I have been working hard to not comment on the situation in Wisconsin.  It is difficult as it's on every channel and every news broadcast.  It makes me look at the "Why Unions" question.  Do they still hold a valid place in the employment makeup? 


        To answer this question we must first review why labor unions came into existence in the first place.  The obvious answer is to protect their members.  Protect them from what?  Protect them from the potential over bearing power the organization they work for can have in compensation and employment condition negotiations.  It is not hard to see why unions were put in place and why they have continued to exist.  All one has to do is look at the recent economic downturn to see how many more workers outside of unions were put out of work for longer periods, for the betterment and continued existence of the organization.  Look at the wages paid to a union worker vs non-union.  Compare the benefits and associated individual costs of a union worker to non-union.  Who wouldn't want to be part of a union? 


          In some ways we should consider Organization as Organism.  It does what is required for its own continued existence over the individual components, people, who directly contribute to its continued life.  This is just the way it works.  An organization is an abstract entity with its own instinct for survival.  Not sure if you have studied it, but survival is a strong instinct.  It can cause decisions to be made that are irrational and poorly formed. 


          "That's all great, John, but what's your actual point?  Where is the importance of this to me?" 


Well, let us take a look at your possible role int he situation: 


          As a Worker:  

          Unions exist because of the "opposing perception" between the Organization and your own individual needs.  We all want better for the work we do, the actions we perform that help to bring up our organization to which we have committed our time and energy.  If we all felt the Organization was compensating us as fairly as possible we would have little need for the collective bargaining power that unions provide.  If you are already getting the best, how could you possibly ask for more?  Also, if you understand the situation the organization faces when cutting back its compensation offerings, I'm sure most would agree, keeping your job available and being able to make it to more prosperous times with potentially better compensation offerings doesn't look so bad.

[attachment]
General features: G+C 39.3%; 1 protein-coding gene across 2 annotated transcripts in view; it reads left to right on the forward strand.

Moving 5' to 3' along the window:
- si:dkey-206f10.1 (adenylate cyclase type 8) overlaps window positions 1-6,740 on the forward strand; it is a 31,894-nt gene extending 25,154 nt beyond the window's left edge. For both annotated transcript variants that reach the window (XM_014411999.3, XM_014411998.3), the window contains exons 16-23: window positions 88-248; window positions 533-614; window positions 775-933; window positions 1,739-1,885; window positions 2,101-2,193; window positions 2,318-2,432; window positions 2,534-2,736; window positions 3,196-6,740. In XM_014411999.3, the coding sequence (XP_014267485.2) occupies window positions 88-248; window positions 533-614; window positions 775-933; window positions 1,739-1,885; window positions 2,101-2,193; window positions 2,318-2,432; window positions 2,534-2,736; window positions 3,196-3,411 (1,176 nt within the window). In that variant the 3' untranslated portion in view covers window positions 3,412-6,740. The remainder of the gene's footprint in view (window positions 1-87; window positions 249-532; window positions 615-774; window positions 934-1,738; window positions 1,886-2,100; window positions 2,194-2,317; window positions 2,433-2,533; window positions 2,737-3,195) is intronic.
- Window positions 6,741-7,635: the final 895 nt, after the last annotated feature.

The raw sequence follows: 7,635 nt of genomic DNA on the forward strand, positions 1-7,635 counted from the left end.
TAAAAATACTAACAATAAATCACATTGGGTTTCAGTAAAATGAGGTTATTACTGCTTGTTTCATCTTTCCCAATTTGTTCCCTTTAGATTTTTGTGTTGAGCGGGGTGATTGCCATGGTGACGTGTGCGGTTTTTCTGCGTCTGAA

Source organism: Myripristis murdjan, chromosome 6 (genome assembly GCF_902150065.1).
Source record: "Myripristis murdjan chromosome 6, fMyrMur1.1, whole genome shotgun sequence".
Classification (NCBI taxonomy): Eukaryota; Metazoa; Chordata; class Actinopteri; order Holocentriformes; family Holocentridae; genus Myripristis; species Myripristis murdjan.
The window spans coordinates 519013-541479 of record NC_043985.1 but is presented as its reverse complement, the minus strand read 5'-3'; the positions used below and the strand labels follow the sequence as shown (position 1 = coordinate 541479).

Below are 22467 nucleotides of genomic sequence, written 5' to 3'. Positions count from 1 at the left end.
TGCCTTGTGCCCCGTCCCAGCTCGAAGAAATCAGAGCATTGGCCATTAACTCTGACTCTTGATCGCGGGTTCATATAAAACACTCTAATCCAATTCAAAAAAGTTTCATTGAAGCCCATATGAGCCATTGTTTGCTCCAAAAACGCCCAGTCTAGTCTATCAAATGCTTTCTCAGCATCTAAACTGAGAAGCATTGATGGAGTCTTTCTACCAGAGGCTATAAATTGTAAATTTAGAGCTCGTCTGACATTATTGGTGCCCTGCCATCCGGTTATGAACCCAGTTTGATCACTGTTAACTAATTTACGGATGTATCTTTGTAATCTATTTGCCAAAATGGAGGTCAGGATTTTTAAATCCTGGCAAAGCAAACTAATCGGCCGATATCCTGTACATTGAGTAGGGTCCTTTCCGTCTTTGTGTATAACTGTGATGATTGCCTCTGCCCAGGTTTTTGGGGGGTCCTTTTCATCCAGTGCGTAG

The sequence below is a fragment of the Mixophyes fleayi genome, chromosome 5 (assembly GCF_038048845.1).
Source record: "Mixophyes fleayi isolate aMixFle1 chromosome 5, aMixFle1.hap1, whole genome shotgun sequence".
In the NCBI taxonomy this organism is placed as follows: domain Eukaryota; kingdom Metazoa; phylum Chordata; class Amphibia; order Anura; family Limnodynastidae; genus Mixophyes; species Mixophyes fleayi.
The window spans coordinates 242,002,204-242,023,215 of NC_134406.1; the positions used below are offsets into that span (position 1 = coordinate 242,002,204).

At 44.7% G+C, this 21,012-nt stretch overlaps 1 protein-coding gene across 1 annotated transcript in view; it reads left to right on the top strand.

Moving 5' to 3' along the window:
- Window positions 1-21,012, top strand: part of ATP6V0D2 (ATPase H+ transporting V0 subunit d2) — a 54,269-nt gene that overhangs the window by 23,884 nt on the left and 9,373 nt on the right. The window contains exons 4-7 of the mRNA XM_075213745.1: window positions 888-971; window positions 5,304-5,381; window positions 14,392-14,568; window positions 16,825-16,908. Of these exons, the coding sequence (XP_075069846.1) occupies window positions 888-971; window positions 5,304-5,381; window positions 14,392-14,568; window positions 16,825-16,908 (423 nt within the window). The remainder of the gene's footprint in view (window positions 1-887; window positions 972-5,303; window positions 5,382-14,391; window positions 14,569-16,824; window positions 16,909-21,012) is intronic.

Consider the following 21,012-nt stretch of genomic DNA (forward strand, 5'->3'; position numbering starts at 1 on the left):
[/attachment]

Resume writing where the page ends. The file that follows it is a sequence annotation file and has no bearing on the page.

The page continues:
As HR, Staffing, Recruiting:  

          Sadly, here I have to say, weak and spineless teams in these positions in the organization lead to employee acceptance of unions.  HR professionals are trained to be concerned with labor laws.  What we are not taught is to be concerned with the people whom those laws protect.  Generally we are put in play only when the need to protect the organization from its own actions or employee issues arises.  We also need to stand up at the table when appropriate, when the decisions of the organization are not humane and compassionate within reasons of self protection and the protection of what makes a organization exist, its collective human resource.  HR professionals in any organization need to strive to break the "Us vs. Them" perception between the organization and employees. 


          As Management(Executive or Otherwise): 

          You are charged with making decisions and taking action in the name of the organization.  Making sure things will happen that allow the organization to grow and thrive.  More often than not, this includes making highly difficult decisions regarding your workforce.  Ask yourself this before you make that next difficult decision, have you had your HR team review the first hand impact of your decision?  Have you included your HR to not only give you the numbers effected but also how your decision may impact employees directly?  You really need to look to your HR Partners to provide you the Human insight to be considered prior to making employee impacting decisions. 

          Too often management looks at HR as the safety net against employee legal issues or who to talk to about hiring.  Not as well trained, well seasoned, business professionals charged with giving the organization a heart.  A beating pulse taken at all levels provided to you to make sure the human factors are always considered.  If the decisions chosen are ones that always first and foremost consider the human resources providing life to the Organism which is the Organization there is no need for collective bargaining.  This removes the power currently provided to the union. 


          I'm not here saying Unions are right, I'm not saying they are wrong.  They do drive up cost, provide a better standard of living for members and remind an organization that people make it whole.  Do they still have a place?  Until people can feel they can trust the organization to consider them first and foremost, I believe they will continue to exist.  Perhaps, someday organizations will heed their HR professionals when taking these employee impacting action providing them with the authority and consideration required to provide the organization the heart it seems to need. 


John Reagan 



Loading Conversation